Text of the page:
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Omega-3 Fatty Acid Supplements
In a very interesting study, James O'Keefe and his colleagues studied whether Omega-3 fatty acid supplements would have a direct effect on the heart. They gave either placebo or Omega-3 fatty acids to 18 men who had previously had heart attack and decreased function of the heart. 

How can I get omega-3 fatty acids if I don't like fish?
One reason people don't like fish is due to the poor quality of fish that they have had in the past. Starting with a mildly-flavored fish like sole or tilapia and purchasing it as fresh as possible from a really reputable shop may help you learn to enjoy it.

Omega-3 fatty acids good for your bones
By now you know that polyunsaturated fatty acids, such as omega-3 fatty acids, can help reduce your risk of heart disease. A lesser known type of polyunsaturated fatty acids are the omega-6 fatty acids. Emerging research suggests that it's not just the amount of omega-3s in your diet, but also the ratio of omega-3s to omega-6s that is important.


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Fish oil better than defibrillators

Cod, a good source of omega-3 fatty acids

The research on supplements has been very disappointing so far. We know for instance, that eating foods rich in Vitamin C will prevent disease but taking Vitamin C supplements doesn't have the same effect. A recent study showed similar findings with both antioxidant supplements and Vitamin B.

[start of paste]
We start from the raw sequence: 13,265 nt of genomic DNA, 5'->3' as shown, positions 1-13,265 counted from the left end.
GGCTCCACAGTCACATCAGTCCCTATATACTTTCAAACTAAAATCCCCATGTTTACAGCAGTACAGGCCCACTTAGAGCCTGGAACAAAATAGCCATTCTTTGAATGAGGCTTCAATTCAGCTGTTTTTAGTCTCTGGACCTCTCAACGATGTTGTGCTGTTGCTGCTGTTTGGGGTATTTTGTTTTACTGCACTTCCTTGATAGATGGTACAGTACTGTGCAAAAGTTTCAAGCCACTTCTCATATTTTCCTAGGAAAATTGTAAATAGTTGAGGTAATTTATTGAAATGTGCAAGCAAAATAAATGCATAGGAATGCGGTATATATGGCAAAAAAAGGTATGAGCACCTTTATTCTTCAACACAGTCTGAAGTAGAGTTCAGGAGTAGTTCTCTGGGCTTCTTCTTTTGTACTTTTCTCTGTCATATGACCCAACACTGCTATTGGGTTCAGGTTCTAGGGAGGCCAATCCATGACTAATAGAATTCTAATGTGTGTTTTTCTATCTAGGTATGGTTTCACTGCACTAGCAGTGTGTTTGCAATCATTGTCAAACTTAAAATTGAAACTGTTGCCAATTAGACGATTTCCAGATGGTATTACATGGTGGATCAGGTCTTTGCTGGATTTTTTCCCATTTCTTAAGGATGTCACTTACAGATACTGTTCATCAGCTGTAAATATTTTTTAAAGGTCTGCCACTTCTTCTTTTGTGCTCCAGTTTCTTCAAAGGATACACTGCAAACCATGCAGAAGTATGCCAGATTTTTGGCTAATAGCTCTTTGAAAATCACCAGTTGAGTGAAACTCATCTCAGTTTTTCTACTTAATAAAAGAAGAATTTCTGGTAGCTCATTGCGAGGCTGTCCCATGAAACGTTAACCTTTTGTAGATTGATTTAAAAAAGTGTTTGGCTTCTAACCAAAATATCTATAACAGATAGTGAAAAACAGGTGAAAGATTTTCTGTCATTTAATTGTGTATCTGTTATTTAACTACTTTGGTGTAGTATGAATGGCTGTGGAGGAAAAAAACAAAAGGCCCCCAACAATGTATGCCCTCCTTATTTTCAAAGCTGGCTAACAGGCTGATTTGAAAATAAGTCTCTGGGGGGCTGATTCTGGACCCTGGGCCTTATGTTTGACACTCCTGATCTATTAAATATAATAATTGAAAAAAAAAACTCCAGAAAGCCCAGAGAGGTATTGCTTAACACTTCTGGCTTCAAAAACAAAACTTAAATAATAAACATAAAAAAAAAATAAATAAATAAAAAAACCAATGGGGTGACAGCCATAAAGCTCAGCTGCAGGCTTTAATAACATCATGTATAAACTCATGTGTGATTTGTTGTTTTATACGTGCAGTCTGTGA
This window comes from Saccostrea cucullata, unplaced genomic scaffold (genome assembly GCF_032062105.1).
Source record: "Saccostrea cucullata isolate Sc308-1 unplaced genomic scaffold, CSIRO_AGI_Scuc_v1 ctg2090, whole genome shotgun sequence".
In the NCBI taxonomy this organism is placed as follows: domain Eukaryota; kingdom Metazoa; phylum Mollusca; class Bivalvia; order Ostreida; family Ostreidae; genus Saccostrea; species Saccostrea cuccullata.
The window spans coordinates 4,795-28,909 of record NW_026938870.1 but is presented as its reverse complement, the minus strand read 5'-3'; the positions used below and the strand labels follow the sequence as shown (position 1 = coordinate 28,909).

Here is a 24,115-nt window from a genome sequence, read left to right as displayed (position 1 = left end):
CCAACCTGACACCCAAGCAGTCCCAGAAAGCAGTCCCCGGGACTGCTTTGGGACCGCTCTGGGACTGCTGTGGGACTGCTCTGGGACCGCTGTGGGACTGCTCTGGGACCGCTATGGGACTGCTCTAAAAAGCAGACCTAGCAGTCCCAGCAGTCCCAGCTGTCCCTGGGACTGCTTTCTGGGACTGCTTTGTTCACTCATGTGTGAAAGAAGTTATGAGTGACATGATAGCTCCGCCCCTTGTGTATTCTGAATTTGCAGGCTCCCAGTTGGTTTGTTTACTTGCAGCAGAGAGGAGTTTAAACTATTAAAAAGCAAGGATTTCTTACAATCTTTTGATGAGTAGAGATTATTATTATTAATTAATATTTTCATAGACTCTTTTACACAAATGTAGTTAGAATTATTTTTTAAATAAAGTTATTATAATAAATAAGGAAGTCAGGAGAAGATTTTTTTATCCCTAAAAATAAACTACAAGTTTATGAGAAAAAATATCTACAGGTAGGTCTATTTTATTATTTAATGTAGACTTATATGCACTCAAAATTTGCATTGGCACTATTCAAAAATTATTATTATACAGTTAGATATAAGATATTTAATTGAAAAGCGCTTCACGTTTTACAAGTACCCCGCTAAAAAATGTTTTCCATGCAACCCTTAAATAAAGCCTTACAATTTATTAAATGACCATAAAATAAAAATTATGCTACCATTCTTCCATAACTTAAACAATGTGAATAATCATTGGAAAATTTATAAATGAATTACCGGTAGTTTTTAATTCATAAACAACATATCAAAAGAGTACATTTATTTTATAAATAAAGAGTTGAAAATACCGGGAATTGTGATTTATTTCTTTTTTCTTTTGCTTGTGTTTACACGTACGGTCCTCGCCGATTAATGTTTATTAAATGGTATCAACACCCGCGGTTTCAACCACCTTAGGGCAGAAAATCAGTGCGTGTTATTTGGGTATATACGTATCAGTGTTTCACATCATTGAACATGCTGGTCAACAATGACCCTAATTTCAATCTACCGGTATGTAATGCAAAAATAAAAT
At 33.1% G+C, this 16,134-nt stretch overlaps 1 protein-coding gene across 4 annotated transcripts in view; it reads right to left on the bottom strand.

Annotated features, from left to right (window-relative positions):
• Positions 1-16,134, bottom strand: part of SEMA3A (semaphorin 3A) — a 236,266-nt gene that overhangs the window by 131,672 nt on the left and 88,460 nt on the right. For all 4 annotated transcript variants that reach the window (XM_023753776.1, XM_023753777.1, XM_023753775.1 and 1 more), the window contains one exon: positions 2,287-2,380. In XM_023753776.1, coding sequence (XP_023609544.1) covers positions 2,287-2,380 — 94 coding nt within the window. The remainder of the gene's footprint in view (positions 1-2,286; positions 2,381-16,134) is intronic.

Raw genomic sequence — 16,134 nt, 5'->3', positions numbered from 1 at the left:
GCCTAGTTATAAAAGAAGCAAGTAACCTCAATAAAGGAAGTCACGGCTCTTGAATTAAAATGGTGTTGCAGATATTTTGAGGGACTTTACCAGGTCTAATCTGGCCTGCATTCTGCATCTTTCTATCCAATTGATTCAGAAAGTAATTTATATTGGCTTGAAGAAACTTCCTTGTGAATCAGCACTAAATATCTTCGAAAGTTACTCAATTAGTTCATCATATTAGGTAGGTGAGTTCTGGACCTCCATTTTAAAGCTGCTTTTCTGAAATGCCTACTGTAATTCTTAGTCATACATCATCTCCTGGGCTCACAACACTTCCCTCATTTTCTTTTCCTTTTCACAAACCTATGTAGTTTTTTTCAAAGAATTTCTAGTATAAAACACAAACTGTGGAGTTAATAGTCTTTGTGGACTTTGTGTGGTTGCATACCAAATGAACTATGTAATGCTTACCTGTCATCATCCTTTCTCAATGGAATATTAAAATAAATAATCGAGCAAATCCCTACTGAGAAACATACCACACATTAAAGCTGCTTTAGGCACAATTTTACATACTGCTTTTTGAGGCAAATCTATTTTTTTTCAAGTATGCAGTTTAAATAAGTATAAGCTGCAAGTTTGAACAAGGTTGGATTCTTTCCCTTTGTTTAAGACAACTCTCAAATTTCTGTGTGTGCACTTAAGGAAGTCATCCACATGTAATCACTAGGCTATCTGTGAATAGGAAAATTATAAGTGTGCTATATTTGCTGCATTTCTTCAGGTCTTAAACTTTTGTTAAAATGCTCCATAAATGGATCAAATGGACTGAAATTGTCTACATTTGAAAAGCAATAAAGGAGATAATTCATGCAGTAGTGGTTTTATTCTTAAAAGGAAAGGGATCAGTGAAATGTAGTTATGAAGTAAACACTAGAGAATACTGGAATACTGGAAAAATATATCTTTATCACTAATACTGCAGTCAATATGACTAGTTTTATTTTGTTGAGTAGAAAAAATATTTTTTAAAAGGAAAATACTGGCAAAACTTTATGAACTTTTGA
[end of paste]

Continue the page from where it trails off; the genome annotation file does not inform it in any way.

One place we know that taking supplements helps is with Omega-3 fats in the form of fish oil. It's clear that eating fish high in these fats prevents sudden death but taking supplements may be almost as good. The interesting thing is how powerful this is when compared to state of the art technology.

Thomas Kottke and his colleagues compared taking Omega-3 supplements with two different types of defibrillators (Am J Prev Med 2006;31(4):316-323). One type of device is the kind that you see at airports and shopping malls and are made available so that bystanders can administer the type of shock to reset heart rhythm. These are called Automatic External Defibrillators (AED). They are used in cases where people collapse in public spaces. The other type (an ICD) is a similar device that delivers a shock to the heart but is implanted in people who meet criteria for being at high risk.

In a model community of 100,000 people the researchers found that by everyone taking fish oil supplements the risk of sudden death would be reduced by 6.4%. Providing appropriate numbers of AED and ICD only reduced the risk by 0.8% and 3.3% respectively.

At the same time there was an amazing difference in the estimate of the cost to the community of the three interventions, with the fish oil costing only 5.8 million dollars per year while each of the defibrillators would cost 21 million dollars per year. That's four times the cost to have the devices available at less than half of the lives saved. They scientists do mention that if the community simply ate fish two or more times per week there would be an insignificant increase in the amount of money needed to save lives.

What this means for you:

Eating fish is good for you and dramatically reduces your risk of sudden death and the need for a defibrillator. Cheap, tasty, saves lives? That's a good public policy.

First posted: November 17, 2006